The rest of the acting is fine throughout. Rick Hill overacts gloriously as the film's main villain, in stark contrast to his stoic performance as Deathstalker, he's really fun to watch in this film. Evan Lurie is also fun as Davaad, the film's secondary main villain. Secondary or not, Lurie has a lot more screen time than Rick Hill, so he has to carry the movie's villain department on his shoulders through most of the film. He does this successfully, playing a fun villain with a penchant for breaking necks (at one point he uses the power of the camera to jump-edit a man to death). Despite looking like plastic, Tane McClure is good as femme fatale Callista, making a fun, yet very stupid villain (more on that later).

Something else that makes the film notable is the presence of famed Indian actor R. Madhavan, in his first film role. This guy is big stuff in India, making several lauded films, ranging from films in Hindi, to Tamil and several other languages, making him known as an actor with a 'pan-Indian appeal'. It's not hard to see why he's so famous, because even in his first film role he's a fine actor, a lot of fun and one of the best parts of the movie (isn't it funny to think that even a famous Indian actor, probably unheard of outside of Asia, still got his start via Roger Corman! And by way of Fred Olen Ray! It's almost unbelievable!). The only bad thing about him in Inferno is that his character dies.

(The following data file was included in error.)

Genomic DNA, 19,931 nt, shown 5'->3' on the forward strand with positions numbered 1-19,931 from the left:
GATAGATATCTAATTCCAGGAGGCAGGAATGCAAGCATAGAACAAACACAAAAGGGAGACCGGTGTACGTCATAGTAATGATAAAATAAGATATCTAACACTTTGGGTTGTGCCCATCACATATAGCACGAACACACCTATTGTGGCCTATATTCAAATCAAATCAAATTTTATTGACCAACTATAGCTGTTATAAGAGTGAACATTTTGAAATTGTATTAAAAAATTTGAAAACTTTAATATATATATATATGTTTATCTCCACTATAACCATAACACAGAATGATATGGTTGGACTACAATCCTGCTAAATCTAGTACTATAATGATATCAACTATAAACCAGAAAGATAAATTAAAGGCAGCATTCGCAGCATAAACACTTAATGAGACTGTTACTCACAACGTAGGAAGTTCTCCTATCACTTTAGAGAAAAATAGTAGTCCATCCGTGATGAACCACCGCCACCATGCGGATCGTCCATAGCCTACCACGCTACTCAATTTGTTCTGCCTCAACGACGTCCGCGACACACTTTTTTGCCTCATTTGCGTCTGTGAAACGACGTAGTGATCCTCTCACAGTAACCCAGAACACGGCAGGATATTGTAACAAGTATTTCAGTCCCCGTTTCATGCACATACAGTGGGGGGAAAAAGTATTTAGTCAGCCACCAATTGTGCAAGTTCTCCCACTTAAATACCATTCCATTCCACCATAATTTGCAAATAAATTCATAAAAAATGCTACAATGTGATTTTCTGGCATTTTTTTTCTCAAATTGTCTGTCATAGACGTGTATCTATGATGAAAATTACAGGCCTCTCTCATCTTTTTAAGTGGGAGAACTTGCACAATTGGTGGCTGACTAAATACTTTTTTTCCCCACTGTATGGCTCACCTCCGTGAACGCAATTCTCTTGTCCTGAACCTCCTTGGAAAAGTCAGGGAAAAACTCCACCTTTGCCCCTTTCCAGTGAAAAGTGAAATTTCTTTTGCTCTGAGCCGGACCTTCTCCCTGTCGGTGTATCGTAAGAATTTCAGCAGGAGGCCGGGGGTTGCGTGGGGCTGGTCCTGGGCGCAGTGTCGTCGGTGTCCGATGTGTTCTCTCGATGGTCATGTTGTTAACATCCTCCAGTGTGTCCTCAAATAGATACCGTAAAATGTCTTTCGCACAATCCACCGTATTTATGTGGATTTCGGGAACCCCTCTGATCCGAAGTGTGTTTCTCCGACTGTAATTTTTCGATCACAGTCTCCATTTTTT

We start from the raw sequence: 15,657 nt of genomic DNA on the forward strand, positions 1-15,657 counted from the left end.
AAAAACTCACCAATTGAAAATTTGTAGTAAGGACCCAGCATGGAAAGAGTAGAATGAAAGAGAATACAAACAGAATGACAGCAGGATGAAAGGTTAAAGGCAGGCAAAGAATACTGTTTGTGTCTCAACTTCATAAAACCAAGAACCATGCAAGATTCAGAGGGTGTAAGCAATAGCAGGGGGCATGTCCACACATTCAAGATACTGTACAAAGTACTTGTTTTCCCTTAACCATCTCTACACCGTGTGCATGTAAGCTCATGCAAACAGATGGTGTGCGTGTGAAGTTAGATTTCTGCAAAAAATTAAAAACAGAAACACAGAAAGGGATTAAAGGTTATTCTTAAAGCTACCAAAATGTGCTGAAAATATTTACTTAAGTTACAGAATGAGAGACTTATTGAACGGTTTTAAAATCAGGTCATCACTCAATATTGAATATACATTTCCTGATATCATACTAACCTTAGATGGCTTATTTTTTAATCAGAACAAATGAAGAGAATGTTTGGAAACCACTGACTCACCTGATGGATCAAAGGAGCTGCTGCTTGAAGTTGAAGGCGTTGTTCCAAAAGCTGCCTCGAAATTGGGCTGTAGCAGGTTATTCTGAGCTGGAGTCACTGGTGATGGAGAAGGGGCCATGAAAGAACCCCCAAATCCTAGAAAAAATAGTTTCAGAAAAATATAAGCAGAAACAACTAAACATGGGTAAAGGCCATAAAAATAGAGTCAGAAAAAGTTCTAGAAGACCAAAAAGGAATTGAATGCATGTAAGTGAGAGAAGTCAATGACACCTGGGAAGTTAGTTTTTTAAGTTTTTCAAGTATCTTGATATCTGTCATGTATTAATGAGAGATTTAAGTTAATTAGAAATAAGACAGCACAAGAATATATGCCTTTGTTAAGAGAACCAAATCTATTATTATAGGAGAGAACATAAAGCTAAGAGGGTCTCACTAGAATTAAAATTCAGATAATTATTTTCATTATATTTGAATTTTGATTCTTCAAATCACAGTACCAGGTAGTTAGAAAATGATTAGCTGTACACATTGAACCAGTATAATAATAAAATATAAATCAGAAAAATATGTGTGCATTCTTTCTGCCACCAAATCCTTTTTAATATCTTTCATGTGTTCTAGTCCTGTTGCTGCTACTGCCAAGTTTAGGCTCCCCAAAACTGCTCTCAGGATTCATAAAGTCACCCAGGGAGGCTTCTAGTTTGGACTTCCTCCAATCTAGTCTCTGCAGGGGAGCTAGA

R.I.P. Detective Ravi: Killed by having his neck broken in the most undignified way possible!